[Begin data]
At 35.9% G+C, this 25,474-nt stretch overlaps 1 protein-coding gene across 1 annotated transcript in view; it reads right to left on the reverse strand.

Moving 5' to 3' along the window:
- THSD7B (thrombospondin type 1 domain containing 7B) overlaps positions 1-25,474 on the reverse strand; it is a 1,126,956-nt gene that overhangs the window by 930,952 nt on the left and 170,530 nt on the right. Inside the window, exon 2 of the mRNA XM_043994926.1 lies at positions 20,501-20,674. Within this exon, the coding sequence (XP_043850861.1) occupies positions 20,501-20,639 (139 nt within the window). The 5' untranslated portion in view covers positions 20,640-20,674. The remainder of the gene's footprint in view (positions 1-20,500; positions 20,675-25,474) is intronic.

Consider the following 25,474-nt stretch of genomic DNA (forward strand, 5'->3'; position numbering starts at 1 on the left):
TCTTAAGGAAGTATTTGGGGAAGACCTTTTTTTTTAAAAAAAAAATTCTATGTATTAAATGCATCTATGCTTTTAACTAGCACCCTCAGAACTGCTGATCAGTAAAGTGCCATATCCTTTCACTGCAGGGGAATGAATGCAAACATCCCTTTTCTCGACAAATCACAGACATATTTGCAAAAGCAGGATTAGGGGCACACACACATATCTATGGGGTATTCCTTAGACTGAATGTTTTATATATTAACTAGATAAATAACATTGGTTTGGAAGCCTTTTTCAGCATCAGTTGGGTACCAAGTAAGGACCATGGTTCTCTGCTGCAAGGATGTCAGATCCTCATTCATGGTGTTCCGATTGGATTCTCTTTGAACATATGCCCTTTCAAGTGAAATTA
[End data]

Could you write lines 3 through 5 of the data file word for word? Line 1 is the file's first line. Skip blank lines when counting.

- THSD7B (thrombospondin type 1 domain containing 7B) overlaps positions 1-25,474 on the reverse strand; it is a 1,126,956-nt gene that overhangs the window by 930,952 nt on the left and 170,530 nt on the right. Inside the window, exon 2 of the mRNA XM_043994926.1 lies at positions 20,501-20,674. Within this exon, the coding sequence (XP_043850861.1) occupies positions 20,501-20,639 (139 nt within the window). The 5' untranslated portion in view covers positions 20,640-20,674. The remainder of the gene's footprint in view (positions 1-20,500; positions 20,675-25,474) is intronic.

Consider the following 25,474-nt stretch of genomic DNA (forward strand, 5'->3'; position numbering starts at 1 on the left):
TCTTAAGGAAGTATTTGGGGAAGACCTTTTTTTTTAAAAAAAAAATTCTATGTATTAAATGCATCTATGCTTTTAACTAGCACCCTCAGAACTGCTGATCAGTAAAGTGCCATATCCTTTCACTGCAGGGGAATGAATGCAAACATCCCTTTTCTCGACAAATCACAGACATATTTGCAAAAGCAGGATTAGGGGCACACACACATATCTATGGGGTATTCCTTAGACTGAATGTTTTATATATTAACTAGATAAATAACATTGGTTTGGAAGCCTTTTTCAGCATCAGTTGGGTACCAAGTAAGGACCATGGTTCTCTGCTGCAAGGATGTCAGATCCTCATTCATGGTGTTCCGATTGGATTCTCTTTGAACATATGCCCTTTCAAGTGAAATTA